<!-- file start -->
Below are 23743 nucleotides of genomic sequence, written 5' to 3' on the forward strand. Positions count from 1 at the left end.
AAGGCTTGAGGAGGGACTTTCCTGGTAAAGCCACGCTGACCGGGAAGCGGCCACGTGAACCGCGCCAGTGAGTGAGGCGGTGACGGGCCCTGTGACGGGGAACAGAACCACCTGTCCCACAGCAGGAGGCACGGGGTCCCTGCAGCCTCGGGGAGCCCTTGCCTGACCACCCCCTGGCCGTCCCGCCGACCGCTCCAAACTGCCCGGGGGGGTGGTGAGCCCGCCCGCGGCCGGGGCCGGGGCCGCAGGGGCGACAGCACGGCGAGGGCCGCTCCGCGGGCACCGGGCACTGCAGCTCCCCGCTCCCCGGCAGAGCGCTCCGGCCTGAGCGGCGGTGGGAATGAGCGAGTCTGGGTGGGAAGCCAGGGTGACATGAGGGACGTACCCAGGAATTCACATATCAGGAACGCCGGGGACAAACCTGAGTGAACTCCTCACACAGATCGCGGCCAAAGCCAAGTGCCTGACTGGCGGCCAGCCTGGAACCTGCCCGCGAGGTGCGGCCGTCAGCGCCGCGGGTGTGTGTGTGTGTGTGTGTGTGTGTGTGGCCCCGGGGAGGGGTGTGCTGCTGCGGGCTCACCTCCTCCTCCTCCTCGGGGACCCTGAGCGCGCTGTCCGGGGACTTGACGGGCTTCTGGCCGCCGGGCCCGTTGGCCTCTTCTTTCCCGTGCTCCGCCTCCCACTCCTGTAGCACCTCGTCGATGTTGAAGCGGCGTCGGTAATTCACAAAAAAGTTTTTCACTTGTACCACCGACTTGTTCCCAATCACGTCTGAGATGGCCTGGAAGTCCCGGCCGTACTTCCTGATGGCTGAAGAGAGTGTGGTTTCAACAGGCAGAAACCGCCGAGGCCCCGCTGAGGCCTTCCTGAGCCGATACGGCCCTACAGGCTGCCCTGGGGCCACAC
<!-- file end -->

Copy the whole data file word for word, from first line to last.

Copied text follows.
Below are 23743 nucleotides of genomic sequence, written 5' to 3' on the forward strand. Positions count from 1 at the left end.
AAGGCTTGAGGAGGGACTTTCCTGGTAAAGCCACGCTGACCGGGAAGCGGCCACGTGAACCGCGCCAGTGAGTGAGGCGGTGACGGGCCCTGTGACGGGGAACAGAACCACCTGTCCCACAGCAGGAGGCACGGGGTCCCTGCAGCCTCGGGGAGCCCTTGCCTGACCACCCCCTGGCCGTCCCGCCGACCGCTCCAAACTGCCCGGGGGGGTGGTGAGCCCGCCCGCGGCCGGGGCCGGGGCCGCAGGGGCGACAGCACGGCGAGGGCCGCTCCGCGGGCACCGGGCACTGCAGCTCCCCGCTCCCCGGCAGAGCGCTCCGGCCTGAGCGGCGGTGGGAATGAGCGAGTCTGGGTGGGAAGCCAGGGTGACATGAGGGACGTACCCAGGAATTCACATATCAGGAACGCCGGGGACAAACCTGAGTGAACTCCTCACACAGATCGCGGCCAAAGCCAAGTGCCTGACTGGCGGCCAGCCTGGAACCTGCCCGCGAGGTGCGGCCGTCAGCGCCGCGGGTGTGTGTGTGTGTGTGTGTGTGTGTGTGGCCCCGGGGAGGGGTGTGCTGCTGCGGGCTCACCTCCTCCTCCTCCTCGGGGACCCTGAGCGCGCTGTCCGGGGACTTGACGGGCTTCTGGCCGCCGGGCCCGTTGGCCTCTTCTTTCCCGTGCTCCGCCTCCCACTCCTGTAGCACCTCGTCGATGTTGAAGCGGCGTCGGTAATTCACAAAAAAGTTTTTCACTTGTACCACCGACTTGTTCCCAATCACGTCTGAGATGGCCTGGAAGTCCCGGCCGTACTTCCTGATGGCTGAAGAGAGTGTGGTTTCAACAGGCAGAAACCGCCGAGGCCCCGCTGAGGCCTTCCTGAGCCGATACGGCCCTACAGGCTGCCCTGGGGCCACAC